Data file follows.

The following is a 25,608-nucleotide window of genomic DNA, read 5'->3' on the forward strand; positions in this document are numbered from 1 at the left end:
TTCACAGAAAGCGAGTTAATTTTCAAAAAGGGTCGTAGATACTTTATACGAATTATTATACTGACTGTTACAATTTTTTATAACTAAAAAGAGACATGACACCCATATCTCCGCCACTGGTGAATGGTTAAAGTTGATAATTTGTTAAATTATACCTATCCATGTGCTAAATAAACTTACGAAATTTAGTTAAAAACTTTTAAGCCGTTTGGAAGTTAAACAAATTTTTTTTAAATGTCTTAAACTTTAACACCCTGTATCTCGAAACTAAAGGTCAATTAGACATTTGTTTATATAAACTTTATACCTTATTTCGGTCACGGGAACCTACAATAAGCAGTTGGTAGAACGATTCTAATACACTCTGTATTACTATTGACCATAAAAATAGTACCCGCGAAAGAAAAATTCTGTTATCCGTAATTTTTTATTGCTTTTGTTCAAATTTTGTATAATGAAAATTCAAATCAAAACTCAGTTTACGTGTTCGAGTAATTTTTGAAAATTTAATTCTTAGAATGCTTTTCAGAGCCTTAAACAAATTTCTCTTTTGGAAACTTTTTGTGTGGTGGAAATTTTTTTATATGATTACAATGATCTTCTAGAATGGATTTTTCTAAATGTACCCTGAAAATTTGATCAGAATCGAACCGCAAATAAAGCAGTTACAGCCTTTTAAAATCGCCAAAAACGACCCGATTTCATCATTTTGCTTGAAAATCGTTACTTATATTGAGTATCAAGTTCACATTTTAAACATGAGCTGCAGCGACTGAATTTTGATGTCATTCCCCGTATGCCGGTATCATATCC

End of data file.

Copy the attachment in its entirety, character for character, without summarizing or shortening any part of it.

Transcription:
The following is a 25,608-nucleotide window of genomic DNA, read 5'->3' on the forward strand; positions in this document are numbered from 1 at the left end:
TTCACAGAAAGCGAGTTAATTTTCAAAAAGGGTCGTAGATACTTTATACGAATTATTATACTGACTGTTACAATTTTTTATAACTAAAAAGAGACATGACACCCATATCTCCGCCACTGGTGAATGGTTAAAGTTGATAATTTGTTAAATTATACCTATCCATGTGCTAAATAAACTTACGAAATTTAGTTAAAAACTTTTAAGCCGTTTGGAAGTTAAACAAATTTTTTTTAAATGTCTTAAACTTTAACACCCTGTATCTCGAAACTAAAGGTCAATTAGACATTTGTTTATATAAACTTTATACCTTATTTCGGTCACGGGAACCTACAATAAGCAGTTGGTAGAACGATTCTAATACACTCTGTATTACTATTGACCATAAAAATAGTACCCGCGAAAGAAAAATTCTGTTATCCGTAATTTTTTATTGCTTTTGTTCAAATTTTGTATAATGAAAATTCAAATCAAAACTCAGTTTACGTGTTCGAGTAATTTTTGAAAATTTAATTCTTAGAATGCTTTTCAGAGCCTTAAACAAATTTCTCTTTTGGAAACTTTTTGTGTGGTGGAAATTTTTTTATATGATTACAATGATCTTCTAGAATGGATTTTTCTAAATGTACCCTGAAAATTTGATCAGAATCGAACCGCAAATAAAGCAGTTACAGCCTTTTAAAATCGCCAAAAACGACCCGATTTCATCATTTTGCTTGAAAATCGTTACTTATATTGAGTATCAAGTTCACATTTTAAACATGAGCTGCAGCGACTGAATTTTGATGTCATTCCCCGTATGCCGGTATCATATCC